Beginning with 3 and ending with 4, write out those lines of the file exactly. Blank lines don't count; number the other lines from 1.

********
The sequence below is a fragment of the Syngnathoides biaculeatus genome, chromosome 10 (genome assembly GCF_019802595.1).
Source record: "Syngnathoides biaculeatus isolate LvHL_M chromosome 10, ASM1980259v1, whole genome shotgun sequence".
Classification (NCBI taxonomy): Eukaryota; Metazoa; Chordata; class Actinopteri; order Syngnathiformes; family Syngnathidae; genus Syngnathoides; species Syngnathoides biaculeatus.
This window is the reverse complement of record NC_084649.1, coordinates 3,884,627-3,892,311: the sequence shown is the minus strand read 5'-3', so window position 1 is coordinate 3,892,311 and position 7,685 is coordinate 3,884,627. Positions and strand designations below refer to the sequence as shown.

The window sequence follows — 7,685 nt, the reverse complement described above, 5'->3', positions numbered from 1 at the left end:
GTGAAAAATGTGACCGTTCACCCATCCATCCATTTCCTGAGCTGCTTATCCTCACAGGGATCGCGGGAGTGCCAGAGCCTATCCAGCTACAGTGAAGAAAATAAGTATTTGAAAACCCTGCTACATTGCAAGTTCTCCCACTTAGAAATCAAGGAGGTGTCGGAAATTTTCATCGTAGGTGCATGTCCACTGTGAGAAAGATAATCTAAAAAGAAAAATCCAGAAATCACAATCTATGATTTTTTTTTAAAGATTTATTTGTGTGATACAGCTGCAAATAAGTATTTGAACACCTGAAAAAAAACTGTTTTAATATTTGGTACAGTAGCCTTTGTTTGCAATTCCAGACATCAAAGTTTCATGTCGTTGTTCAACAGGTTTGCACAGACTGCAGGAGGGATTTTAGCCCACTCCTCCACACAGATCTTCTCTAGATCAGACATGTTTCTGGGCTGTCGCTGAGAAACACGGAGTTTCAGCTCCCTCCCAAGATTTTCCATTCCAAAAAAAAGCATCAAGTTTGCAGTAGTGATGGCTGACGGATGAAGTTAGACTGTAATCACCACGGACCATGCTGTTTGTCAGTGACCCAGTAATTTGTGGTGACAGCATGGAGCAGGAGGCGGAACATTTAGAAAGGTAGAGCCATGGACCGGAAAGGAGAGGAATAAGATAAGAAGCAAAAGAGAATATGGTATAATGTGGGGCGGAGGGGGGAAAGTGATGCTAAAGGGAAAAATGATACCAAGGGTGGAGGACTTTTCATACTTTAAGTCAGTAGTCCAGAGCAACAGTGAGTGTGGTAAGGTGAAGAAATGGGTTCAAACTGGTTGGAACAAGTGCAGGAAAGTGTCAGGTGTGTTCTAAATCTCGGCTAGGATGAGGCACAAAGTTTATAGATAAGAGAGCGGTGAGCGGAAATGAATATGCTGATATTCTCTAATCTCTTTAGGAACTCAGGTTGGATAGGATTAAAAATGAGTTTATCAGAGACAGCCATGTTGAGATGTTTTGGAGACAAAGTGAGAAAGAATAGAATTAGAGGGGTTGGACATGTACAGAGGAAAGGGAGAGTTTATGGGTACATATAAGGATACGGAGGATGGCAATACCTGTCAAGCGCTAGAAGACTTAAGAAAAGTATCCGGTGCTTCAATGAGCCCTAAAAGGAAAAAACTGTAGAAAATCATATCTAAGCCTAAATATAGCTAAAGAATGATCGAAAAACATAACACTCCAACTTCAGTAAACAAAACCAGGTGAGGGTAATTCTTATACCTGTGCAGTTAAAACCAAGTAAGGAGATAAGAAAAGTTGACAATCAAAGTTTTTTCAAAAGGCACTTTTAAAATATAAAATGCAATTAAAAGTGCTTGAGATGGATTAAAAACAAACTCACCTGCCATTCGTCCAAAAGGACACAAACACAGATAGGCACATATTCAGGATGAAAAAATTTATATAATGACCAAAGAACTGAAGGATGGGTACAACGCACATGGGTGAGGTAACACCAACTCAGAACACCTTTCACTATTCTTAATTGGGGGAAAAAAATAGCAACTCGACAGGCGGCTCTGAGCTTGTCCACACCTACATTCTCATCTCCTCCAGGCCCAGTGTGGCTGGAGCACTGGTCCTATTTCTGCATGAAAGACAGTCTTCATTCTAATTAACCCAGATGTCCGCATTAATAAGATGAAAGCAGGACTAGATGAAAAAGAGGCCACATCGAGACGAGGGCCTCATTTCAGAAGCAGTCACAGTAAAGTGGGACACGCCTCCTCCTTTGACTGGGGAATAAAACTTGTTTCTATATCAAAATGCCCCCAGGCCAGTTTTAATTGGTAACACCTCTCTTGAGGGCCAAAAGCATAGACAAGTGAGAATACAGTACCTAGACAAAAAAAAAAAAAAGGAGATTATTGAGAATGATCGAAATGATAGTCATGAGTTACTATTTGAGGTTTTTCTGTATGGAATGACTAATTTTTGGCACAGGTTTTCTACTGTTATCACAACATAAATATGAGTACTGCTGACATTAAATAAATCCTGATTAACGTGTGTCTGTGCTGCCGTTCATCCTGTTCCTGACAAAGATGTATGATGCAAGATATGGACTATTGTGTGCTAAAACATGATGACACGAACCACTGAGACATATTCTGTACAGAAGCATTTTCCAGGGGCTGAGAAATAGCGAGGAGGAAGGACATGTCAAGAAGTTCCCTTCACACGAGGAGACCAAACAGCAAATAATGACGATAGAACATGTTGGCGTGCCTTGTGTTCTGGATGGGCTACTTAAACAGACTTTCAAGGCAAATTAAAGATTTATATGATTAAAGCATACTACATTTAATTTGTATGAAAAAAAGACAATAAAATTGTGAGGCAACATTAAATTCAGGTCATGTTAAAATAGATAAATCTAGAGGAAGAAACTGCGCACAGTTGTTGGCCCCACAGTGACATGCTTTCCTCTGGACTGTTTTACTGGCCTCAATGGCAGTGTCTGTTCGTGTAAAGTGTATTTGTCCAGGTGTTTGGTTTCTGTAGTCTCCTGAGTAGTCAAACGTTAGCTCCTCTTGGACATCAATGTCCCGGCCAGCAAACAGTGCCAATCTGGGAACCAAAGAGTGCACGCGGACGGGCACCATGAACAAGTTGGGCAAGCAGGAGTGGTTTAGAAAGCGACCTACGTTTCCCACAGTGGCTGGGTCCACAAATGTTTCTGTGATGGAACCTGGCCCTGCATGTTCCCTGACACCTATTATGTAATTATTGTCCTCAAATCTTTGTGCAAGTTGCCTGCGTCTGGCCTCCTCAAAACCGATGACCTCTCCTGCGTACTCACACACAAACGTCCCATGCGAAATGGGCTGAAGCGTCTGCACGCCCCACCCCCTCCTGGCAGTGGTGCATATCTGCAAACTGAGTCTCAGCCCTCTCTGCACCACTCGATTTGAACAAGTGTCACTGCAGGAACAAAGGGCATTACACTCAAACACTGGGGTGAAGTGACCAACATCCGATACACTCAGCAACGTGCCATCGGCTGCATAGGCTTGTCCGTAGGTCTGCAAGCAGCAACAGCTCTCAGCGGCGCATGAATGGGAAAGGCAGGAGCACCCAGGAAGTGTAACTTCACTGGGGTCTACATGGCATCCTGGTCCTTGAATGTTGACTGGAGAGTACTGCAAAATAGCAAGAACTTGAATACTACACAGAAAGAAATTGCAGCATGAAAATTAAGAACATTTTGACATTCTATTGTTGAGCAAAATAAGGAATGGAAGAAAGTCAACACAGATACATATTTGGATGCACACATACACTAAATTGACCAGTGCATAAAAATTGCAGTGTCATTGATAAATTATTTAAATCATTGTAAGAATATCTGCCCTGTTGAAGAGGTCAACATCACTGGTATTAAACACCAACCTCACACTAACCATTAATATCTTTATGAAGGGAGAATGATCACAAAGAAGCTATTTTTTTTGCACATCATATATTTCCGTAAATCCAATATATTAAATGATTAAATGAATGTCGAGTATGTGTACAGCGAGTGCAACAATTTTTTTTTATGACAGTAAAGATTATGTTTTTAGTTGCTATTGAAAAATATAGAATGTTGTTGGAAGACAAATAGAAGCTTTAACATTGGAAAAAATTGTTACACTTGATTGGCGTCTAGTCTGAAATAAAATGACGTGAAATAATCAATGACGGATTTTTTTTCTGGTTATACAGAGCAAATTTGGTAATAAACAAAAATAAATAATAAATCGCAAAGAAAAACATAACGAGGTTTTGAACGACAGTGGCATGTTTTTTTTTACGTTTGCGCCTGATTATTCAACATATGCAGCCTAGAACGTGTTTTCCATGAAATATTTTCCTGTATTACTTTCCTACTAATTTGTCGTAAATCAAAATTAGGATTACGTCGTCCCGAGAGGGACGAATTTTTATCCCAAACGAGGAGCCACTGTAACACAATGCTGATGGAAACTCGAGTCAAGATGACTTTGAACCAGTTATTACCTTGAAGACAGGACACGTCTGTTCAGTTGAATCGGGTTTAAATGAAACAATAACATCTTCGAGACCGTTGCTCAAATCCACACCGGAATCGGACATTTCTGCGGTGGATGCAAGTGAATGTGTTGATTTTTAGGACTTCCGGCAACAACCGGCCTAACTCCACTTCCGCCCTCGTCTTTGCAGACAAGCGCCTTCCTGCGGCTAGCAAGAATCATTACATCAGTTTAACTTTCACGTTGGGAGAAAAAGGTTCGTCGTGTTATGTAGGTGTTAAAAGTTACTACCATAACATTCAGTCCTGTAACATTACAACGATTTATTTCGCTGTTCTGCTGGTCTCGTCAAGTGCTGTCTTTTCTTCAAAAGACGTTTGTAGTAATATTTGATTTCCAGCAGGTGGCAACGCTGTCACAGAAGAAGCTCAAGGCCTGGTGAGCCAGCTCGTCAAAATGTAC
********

Classification (NCBI taxonomy): Eukaryota; Metazoa; Chordata; class Actinopteri; order Syngnathiformes; family Syngnathidae; genus Syngnathoides; species Syngnathoides biaculeatus.
This window is the reverse complement of record NC_084649.1, coordinates 3,884,627-3,892,311: the sequence shown is the minus strand read 5'-3', so window position 1 is coordinate 3,892,311 and position 7,685 is coordinate 3,884,627. Positions and strand designations below refer to the sequence as shown.